Re: transdance and the occult

Susan Kozel (
Sun, 11 May 1997 17:13:57 +0000

(from Johannes)

>The break with everyday reality is a journey apart into strange lands with
>occult practices, where fragments of the fantastic whirl about in the vortex
>of the quester's disoriented consciousness, until, arrived at the
>maelstrom's center, s/he loses consciousness at the very moment of the
>miraculous, restorative vision, and then, unconscious, is cast up onto the
>familiar, but forever transformed, shores of the commpnplace world.
>Dear colleagues, if you have read along, can you imagine a response to a
>question, say,
>"is dance/technology performance an "occult practice" in the poetic sense of
>transformation mentioned above?

Intriguing.. i'd like to rework both the concepts/practices of the occult
and of poetics to remove them from their respective netherworlds of
spiritual and aesthetic otherness. The occult has inspired fear and awe for
being spiritually removed from the practices of daily life, poetics have
inspired intimidation and awe for being associated with aesthetic purity
and artistic genius. To keep these concepts alive I resist their separation
from "everyday reality", believing instead that we uncover the occult and
poetics *within* everyday reality.

This becomes an issue of access and demystification - like technology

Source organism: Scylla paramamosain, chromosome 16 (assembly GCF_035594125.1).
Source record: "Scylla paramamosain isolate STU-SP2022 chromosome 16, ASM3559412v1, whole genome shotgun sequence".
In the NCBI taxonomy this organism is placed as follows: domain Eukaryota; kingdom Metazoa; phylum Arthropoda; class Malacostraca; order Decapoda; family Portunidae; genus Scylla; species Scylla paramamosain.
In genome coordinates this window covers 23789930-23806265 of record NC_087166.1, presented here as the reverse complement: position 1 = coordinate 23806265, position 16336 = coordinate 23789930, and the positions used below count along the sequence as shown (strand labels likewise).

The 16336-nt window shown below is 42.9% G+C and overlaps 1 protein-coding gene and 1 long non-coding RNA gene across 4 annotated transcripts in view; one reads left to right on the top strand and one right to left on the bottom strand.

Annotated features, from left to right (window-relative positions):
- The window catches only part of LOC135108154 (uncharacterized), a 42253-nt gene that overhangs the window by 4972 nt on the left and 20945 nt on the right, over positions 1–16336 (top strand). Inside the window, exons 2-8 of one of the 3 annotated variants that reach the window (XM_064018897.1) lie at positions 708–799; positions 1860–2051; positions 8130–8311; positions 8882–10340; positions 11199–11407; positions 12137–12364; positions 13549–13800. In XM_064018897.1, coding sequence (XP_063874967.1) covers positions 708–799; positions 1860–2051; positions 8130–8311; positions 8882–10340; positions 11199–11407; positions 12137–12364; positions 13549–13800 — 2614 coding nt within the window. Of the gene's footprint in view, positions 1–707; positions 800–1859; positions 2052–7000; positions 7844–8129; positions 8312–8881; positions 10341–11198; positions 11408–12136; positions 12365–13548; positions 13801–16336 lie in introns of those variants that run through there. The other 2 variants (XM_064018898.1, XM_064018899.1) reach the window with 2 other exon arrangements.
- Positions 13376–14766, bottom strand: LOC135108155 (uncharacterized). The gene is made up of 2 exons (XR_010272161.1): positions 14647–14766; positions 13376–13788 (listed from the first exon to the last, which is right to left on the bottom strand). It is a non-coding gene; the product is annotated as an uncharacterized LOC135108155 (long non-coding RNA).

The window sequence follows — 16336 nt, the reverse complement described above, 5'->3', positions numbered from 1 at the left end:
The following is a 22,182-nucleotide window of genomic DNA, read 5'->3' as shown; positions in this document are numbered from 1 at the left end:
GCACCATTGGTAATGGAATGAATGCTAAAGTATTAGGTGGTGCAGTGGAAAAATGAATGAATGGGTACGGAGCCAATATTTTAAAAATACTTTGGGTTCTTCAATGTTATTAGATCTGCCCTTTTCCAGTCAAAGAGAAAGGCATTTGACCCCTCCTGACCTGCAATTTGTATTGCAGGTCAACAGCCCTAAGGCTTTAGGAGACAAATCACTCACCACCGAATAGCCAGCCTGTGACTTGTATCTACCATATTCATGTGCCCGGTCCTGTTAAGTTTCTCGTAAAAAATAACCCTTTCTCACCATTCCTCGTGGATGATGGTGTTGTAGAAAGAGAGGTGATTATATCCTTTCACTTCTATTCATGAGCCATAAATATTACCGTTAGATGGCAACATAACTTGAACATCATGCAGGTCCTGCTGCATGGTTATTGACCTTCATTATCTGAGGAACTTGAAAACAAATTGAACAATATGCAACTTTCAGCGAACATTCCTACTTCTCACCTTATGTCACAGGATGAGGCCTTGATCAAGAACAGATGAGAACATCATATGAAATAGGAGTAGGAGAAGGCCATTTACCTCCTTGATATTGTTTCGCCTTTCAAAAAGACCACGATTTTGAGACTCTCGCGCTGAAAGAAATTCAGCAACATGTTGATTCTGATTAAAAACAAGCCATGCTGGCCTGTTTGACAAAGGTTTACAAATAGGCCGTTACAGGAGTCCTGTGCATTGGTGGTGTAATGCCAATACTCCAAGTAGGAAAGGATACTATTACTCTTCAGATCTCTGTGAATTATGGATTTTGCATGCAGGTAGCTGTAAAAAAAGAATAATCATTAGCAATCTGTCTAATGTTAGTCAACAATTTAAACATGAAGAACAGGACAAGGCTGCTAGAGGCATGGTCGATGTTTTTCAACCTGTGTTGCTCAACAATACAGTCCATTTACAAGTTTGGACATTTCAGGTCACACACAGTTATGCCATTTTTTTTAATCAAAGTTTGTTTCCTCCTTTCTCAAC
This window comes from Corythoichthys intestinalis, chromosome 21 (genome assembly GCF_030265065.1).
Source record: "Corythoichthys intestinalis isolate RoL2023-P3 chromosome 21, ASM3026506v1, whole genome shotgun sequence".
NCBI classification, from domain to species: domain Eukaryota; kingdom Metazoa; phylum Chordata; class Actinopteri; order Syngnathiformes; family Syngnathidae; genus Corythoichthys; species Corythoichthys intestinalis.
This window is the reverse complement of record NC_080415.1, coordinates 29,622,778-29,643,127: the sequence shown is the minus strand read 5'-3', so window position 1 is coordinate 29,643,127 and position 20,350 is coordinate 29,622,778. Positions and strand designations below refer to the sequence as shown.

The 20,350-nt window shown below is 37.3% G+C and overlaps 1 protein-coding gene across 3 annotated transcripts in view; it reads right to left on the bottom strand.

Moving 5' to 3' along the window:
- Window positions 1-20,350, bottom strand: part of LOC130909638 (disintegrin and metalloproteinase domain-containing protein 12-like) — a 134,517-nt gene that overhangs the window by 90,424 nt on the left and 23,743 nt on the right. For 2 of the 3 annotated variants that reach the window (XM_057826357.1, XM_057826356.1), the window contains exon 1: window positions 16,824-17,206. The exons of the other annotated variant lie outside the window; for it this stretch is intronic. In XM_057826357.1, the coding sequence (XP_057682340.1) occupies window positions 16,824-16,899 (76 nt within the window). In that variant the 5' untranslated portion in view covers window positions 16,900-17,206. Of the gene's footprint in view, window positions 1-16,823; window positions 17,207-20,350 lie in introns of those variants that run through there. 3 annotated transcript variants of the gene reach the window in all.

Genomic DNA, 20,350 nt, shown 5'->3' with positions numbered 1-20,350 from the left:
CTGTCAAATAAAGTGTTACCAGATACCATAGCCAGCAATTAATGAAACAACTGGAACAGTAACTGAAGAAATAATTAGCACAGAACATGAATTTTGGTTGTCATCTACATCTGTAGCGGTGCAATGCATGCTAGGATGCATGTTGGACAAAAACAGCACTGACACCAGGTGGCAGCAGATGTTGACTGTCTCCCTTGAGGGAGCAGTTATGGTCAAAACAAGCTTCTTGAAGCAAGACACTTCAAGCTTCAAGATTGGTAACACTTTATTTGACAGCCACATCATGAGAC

within dance contexts. I've experienced reactions of awe and embarassment
when technology is mentined in a creative context on the part of people who
feel they "aren't technological" or who feel that they have "missed the
boat and can never catch up". I'm concerned that if we take on board
equations with the occult without reworking it's meaning we will be further
ghettoising ourselves into a separate realm of experience and expertise
etc... What I prefer to do is uncover workings of the occult in our daily
practices of living, eating and making work. Altered states of
consciousness don't have to be whirling dervish extreme states but can be
the moment when a new idea slips out from the cracks in awareness. Creating
with technology doesn't have to always involve huge budgets and state of
the art gear (obtained through casting a spell on funding bodies!?) but can
happen by using lightbulbs and slide projectors, and other low tech
devices. I noted with delight that Lisa Naugle's choreographic
experimentation for Body Electric makes reference to Cassandra - I have
been loosely developing work under the theme of Multi-Medea - my question
is "why these references to mythological characters (women at that)?" I
mention this here because I feel referring to Medea and Cassandra is less
of a collapsing our own poetics into Classical Greece than it is an
affirmation of the daily practices of mythmaking, large and small. I see
resonances between mythology and the occult brought to a new level of
intensity withing the context of movement and technology - with a simple
shift of perspective they can be situated in daily life, and as such bring
to awareness the richness of the symbolic structure within which we live
and create (Lisa, what do you think?)

At last year's Cyberconf5 in Madrid a presentation was given by the creator
of HTML (Mark ? ... I can't remember his surname - does anyone else know?)
equating the internet with global spiritual developments of the turn of the
millenia. His presentation was gripping - the style and rhetoric of a
pstmodern fire and brimstone preacher! - but his message was that the
"occult" of technology was seeping into our lives and consciousnesses. We
did not have to hunt for it. It simply was becoming more and more of a fact
of life.


(posting from Vancouver for the Body Electric Festival)